NURSING RESPONSIBILITIES IN DRUG ADMINISTRATION
· Medications must be kept in an orderly manner in a place where they are not freely accessible to patients or to the public and where they are protected from air, moisture & light. Only medicines that are properly labeled must be retained. Instructions regarding storage, refrigeration & expiration dates should be carefully observed.
· Controlled substances (narcotics) should be kept under lock and keys and appropriate records should be kept regarding their use.
· No medications should be given without a proper medical order from a physician clearly indication the medication, doe, route and schedule.
· A medication card is filled out for each drug indicating the date, the patients room number, drug name, dose, route schedule, and duration of administration. The nurse who transcribes the order to the medication card would initial it. The identity of the medication should be carefully checked when it is taken from the storage, when it is prepared and when the container is returned to the shelf.
· Medication in the solution or suspension should be shaken well to ensure homogeneity before a quantity is removed from the container in filling a drug order. Care should be taken to wipe the rim of container in taking solutions.
· Know the drug to be given in terms of nature, action, usual dosage, indication and contraindications, mode of action, side effects, physical characteristics and why it is particularly given to the patient.
· Be careful with the same sound. Know abbreviations of the drug.
· Gather all necessary equipment before starting preparation of medication.
· Do not converse with anyone (as much as possible) while preparing the medication. Allow no interruptions.
· Read and check label on medication three times.
a) Before taking from the shelf.
b) Before pouring or measuring.
c) Before returning to the shelf.
· Avoid touching medications especially tablets or pills.
· Do not return excess medicine to the bottle to avoid contamination.
· Always keep medicine card and medicine tray together.
· Arrange prepared medications according to dispensing and other factors.
· Never leave medicine cupboard or shelf unlocked.
· When preparing the medications, do not use the following:
a) Medications from unmarked container with illegible labels.
b) Medications that are cloudy or have changed of color.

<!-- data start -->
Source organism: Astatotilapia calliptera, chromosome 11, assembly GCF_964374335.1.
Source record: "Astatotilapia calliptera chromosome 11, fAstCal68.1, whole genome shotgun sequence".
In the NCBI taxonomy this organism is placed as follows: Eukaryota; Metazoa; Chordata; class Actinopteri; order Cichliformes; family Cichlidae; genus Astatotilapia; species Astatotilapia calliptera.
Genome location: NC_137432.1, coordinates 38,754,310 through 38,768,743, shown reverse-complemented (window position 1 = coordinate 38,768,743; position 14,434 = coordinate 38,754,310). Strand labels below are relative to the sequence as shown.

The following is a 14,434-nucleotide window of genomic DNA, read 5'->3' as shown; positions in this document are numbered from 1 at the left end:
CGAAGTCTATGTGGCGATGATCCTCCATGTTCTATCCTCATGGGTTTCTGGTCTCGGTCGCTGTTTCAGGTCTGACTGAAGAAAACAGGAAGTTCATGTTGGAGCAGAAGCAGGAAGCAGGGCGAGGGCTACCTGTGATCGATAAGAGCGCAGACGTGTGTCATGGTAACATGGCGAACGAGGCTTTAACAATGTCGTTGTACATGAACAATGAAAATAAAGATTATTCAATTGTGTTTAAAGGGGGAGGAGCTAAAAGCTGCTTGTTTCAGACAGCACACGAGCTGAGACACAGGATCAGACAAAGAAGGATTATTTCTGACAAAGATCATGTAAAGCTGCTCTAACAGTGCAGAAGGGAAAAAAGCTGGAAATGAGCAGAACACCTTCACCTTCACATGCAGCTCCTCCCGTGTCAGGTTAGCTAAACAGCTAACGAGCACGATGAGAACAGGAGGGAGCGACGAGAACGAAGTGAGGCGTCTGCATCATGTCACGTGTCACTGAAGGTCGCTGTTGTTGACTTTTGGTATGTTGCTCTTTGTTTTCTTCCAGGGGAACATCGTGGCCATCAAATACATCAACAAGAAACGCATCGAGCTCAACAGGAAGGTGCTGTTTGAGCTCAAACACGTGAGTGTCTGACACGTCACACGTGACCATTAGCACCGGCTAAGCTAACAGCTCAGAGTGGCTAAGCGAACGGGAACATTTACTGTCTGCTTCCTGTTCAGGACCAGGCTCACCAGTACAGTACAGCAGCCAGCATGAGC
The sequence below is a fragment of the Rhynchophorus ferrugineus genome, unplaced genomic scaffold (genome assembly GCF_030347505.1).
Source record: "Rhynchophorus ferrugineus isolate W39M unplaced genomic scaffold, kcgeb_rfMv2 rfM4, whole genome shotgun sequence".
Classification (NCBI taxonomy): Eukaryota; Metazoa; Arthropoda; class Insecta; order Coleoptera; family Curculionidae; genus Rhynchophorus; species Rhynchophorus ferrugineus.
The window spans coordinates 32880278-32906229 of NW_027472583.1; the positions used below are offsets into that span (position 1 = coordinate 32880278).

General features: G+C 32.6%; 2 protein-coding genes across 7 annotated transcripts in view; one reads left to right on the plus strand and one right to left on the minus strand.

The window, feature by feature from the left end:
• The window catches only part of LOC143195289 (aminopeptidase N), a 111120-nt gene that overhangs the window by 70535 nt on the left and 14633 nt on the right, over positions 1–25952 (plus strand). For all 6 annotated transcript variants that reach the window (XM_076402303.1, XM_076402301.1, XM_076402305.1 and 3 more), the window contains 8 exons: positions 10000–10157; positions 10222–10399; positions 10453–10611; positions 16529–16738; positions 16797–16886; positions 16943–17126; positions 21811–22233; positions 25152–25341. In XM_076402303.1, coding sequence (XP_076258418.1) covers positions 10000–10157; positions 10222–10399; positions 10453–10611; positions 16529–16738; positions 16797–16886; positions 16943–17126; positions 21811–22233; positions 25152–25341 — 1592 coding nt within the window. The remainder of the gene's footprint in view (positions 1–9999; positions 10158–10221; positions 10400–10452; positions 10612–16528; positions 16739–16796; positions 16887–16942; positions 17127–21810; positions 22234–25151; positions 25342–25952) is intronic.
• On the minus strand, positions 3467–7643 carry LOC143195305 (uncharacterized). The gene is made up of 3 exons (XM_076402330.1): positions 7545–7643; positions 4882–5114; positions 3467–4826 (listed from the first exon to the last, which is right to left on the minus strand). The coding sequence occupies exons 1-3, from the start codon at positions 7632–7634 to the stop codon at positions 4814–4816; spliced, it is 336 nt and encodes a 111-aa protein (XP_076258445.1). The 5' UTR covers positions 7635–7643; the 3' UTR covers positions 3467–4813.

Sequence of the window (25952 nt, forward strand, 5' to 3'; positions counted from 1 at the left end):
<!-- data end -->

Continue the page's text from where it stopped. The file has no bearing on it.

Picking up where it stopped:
c) Medications that have sediment at the bottom unless the medication requires shaking before use.
· Identify the patient carefully using all precautions. Check the bed cards; look at the identification bands, call the patient by name or ask the patient to state his name. Remember the five rights of medications, right dose, right patient, right time, and right route of administration.
· With rare exceptions, patients have the right to know the name and action of the drug they are taking, and they have the right to refuse a medication, medications that are refused must be changed and the reason for refusal must be recorded.
· Provide the correct adjunctive nursing measure.
· Give medications within 30 minutes of the time ordered except for preoperative medications, which must be given exact time ordered or medications that are ordered to be given hourly or every 2 hours (e.g. eye medication, prior to surgery).
· If a patient vomits after taking an oral medication report the fact to the responsible nurse and state the names of all medications. With-hold the medication. Often the physician re-orders the same drug by a different route, for example subcutaneously or intramuscularly.
· Special precautions must be observed for certain drugs. Most agencies requires that two qualified nurse double-check the dosages of anticoagulants, insulin, digitalis preparations and certain IV medications. Check agency policies.
· After medication has been administered, record it on the patient’s chat. The recording should include the time, the name of the drug, the dosage, the method of administration and any related data. Some agencies require that the method of administration be specified if it is other than oral, the oral route is usually not specified in the record.
· Evaluate the effectiveness of a medication of suitable time after its administration. For example, the effectiveness of an intramuscularly injected analgesic can be evaluated 10-20 minutes after administration.
· Medications are usually discontinued before surgery, and the physician writes new orders after the surgery. New orders are generally given drugs to a newly admitted patient, takes at home or when a patient is transferred to another service within an agency. Check agency policies.
· When medications are intentionally omitted; e.g. before surgery or a diagnostic test, record the omission and the reason on the patient’s chart. It may also be necessary to notify the prescriber.
· Medication error sometimes occurs. When an error is made, report it immediately to the responsible person so that corrective measure can be implemented promptly. Errors are usually documented on an unusual incident form that becomes a part of the agency’s file.
The nurse who prepared the medicine should be the one to administer and record. Never allow a patient to carry or bring medicine to another.